15 September 2017 | Admin | 0 Comments
Now that the nights are drawing in, thoughts will be turning to cosy nights in. And one of the things that is often overlooked by property owners and landlords, whether they have just bought a new property or as part of their routine maintenance, is the chimney.
The National Association of Chimney Sweeps (don’t you just love their logo!) has published guidance on how frequently chimneys should be swept. Many property owners think they just need to get a sweep in if they burn coal in the fireplace, or if they are going to convert from solid fuel burning to gas. But in fact the NACS has these guidelines:
- Smokeless fuel: At least once a year
- Wood and bituminous coal: Quarterly when in use
- Oil and gas: Once a year
Regular sweeping will clear out soot, bird nests, cobwebs, dust build up and any other blockages. It also removes creosote, which will help to prevent chimney fires. Sweeping may also increase the efficiency of some appliances.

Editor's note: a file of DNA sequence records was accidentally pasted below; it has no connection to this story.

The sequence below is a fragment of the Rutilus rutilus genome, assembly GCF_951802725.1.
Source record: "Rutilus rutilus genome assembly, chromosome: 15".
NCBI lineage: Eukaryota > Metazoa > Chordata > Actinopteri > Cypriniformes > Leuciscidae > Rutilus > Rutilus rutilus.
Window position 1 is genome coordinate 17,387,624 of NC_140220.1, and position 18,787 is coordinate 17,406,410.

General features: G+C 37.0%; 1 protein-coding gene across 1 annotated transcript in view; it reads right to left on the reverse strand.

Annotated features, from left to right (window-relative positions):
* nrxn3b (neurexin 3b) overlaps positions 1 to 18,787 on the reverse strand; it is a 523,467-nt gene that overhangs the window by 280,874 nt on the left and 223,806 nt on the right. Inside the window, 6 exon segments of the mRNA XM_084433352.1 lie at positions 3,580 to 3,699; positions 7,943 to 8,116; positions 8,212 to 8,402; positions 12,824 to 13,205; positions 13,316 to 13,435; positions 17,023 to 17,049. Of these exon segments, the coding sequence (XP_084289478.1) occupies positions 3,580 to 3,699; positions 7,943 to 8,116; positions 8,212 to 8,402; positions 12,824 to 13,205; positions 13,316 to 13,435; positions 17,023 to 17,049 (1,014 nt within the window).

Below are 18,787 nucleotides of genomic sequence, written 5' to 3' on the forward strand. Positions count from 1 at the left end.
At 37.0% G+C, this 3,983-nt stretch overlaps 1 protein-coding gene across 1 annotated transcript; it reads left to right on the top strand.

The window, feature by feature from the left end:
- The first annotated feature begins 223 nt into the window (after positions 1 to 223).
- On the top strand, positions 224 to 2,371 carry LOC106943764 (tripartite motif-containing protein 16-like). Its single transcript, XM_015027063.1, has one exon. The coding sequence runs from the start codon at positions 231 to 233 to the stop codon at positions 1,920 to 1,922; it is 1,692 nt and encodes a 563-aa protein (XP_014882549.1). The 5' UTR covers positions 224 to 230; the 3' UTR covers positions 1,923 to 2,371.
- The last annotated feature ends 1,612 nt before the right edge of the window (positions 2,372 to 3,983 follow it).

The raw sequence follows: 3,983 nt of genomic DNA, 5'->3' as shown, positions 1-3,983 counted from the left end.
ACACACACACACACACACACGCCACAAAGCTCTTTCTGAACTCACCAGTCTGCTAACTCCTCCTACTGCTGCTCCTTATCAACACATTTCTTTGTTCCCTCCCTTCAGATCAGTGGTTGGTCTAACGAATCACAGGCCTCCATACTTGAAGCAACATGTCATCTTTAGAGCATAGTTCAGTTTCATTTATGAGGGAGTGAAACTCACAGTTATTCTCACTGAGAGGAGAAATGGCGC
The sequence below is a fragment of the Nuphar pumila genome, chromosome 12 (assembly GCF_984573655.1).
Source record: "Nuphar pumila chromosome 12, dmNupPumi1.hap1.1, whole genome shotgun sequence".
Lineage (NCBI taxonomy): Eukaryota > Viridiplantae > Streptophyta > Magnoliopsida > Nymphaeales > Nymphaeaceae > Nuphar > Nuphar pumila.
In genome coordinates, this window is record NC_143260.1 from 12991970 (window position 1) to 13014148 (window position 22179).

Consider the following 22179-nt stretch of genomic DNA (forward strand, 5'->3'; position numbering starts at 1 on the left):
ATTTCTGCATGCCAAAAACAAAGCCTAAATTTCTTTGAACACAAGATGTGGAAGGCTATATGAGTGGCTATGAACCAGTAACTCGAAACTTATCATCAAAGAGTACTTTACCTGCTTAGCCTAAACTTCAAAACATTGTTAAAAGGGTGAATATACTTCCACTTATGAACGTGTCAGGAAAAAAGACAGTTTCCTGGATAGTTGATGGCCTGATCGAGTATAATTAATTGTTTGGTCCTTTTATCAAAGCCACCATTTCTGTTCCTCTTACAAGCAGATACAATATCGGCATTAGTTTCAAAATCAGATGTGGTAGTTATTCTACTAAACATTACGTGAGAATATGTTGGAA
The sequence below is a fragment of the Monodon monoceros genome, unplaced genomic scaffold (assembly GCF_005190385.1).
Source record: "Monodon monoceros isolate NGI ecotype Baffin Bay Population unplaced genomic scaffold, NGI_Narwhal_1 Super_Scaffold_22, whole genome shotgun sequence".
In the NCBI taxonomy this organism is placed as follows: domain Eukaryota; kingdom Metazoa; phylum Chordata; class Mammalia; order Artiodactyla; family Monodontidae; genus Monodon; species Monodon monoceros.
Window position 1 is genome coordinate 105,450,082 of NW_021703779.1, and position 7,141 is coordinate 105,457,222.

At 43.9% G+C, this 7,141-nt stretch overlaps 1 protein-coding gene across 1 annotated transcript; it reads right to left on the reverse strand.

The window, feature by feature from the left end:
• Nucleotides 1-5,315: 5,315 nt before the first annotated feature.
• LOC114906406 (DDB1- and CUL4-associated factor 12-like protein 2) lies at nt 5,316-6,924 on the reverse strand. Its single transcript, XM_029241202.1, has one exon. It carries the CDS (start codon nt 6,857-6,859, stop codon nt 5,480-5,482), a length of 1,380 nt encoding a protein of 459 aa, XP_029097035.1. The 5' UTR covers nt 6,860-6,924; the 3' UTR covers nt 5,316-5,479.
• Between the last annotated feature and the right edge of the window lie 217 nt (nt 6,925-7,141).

Landlords have a legal responsibility to ensure the safety, working and servicing of all heating and hot water installations. This will include open fires, coal and wood burning stoves, the flues and ventilation. So if you are a landlord renting a property with an open fireplace or other fuel burning stove, you should also have a regular maintenance plan to ensure that the ventilation is checked and the chimney is swept and safe. The price varies but on average is approximately £50.00 per sweep for that peace of mind. Get in quick before the cold weather hits and everyone gets their fires roaring.
And don’t forget the best bit about having the chimney swept. The sweep will show you the brush sticking out of the top of the chimney, to prove that the flue has been swept all the way through. Great photo opp …
Pearce & Sons is shown in the photo the family have been sweeping chimneys for over 300 years. Check out their massive history. They service the South East of London. You can find a sweep near you on the NCAS website. Best get this booked in now, before the busy period.